Express contracts are one of the most robust and reliable ways to formalize an agreement. But what actually is an express contract, and how do express contracts work in practice? Read this Juro explainer to find out.
What is an express contract?
An express contract is a legally binding agreement with clearly stated terms, made either verbally or in writing. Within an express contract, the terms of an agreement are clearly communicated between the parties, which removes ambiguity and uncertainty.
‘But isn’t that every type of contract?’ you might be thinking. Well, no actually. Contracts can also be implied instead. These are called implied contracts.
But don’t worry, we’ll talk more about how the two types of contracts compare later in this piece. First, let’s fully understand how express contracts work, and why we use them.
What are the requirements of an express contract?
The main requirements of an express contract are the same as for any contract. In order to be legally binding, an express contract must contain all of the core elements of a contract, including:
- Offer: one party must have made an offer to the other party
- Acceptance: the counterparty must have clearly accepted the offer (aka contract acceptance)
- Consideration: both parties must receive some value from the contract
- The intention to be legally bound: a contract is only legally binding if all parties intend it to be
- Contractual capacity: all parties must have the capacity to enter into a contract in the first place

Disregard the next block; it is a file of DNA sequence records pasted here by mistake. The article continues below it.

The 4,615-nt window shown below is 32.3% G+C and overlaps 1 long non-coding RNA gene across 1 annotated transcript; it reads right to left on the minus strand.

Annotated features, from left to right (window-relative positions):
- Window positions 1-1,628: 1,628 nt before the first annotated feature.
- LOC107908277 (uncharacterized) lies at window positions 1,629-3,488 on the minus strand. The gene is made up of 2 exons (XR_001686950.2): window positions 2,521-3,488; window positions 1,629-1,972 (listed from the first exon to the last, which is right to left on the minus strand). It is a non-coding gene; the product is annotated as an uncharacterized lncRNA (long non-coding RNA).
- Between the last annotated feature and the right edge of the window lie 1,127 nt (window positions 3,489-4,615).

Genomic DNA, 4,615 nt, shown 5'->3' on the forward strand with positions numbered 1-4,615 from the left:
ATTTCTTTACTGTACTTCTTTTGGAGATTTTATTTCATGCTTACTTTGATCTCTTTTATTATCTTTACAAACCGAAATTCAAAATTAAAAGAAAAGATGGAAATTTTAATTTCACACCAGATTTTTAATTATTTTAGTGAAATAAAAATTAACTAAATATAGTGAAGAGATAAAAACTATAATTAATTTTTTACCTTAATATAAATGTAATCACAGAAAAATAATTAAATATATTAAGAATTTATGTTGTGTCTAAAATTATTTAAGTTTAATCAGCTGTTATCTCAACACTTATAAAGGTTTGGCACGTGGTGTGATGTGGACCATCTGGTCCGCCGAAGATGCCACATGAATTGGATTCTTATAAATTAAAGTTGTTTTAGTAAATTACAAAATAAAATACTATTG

For parties in the US, there are also two additional requirements that express contracts must meet to be valid. These are:
- Awareness: parties must have “a meeting of the minds,” which means they must both be aware of what they’re getting into
- Legality: US contracts are covered by the laws of the jurisdiction where they’re signed.
If just one of these is missing, an express contract might not be legally binding. But if they’re all there, even something as simple as a deal scribbled on a napkin can be considered a valid express contract, as shown in the case of Lucy v Zehmer.
How does an express contract work?
Assuming that all of the contractual requirements are present, once an express contract is signed or agreed upon, the parties are legally bound to fulfill their contractual obligations.
If they don’t, they could be in breach of contract. The consequences of this will depend on the nature of the contract, how severe the breach was, and what the parties agreed in advance.
Most express contracts will include a clause detailing what will happen if there’s a breach – for example a penalty charge for late payment, or early contract termination if certain conditions aren’t met.
But when will an agreement become an ‘express contract’? What does an express contract actually look like in practice? Let’s find out.
Do express contracts have to be in writing?
Express contracts do not necessarily need to be in writing, they can also be formed verbally e.g. face to face or on the phone. And these carry the same weight legally as paper (or electronic ones), as long as you can prove they contain all the essential elements we mentioned above.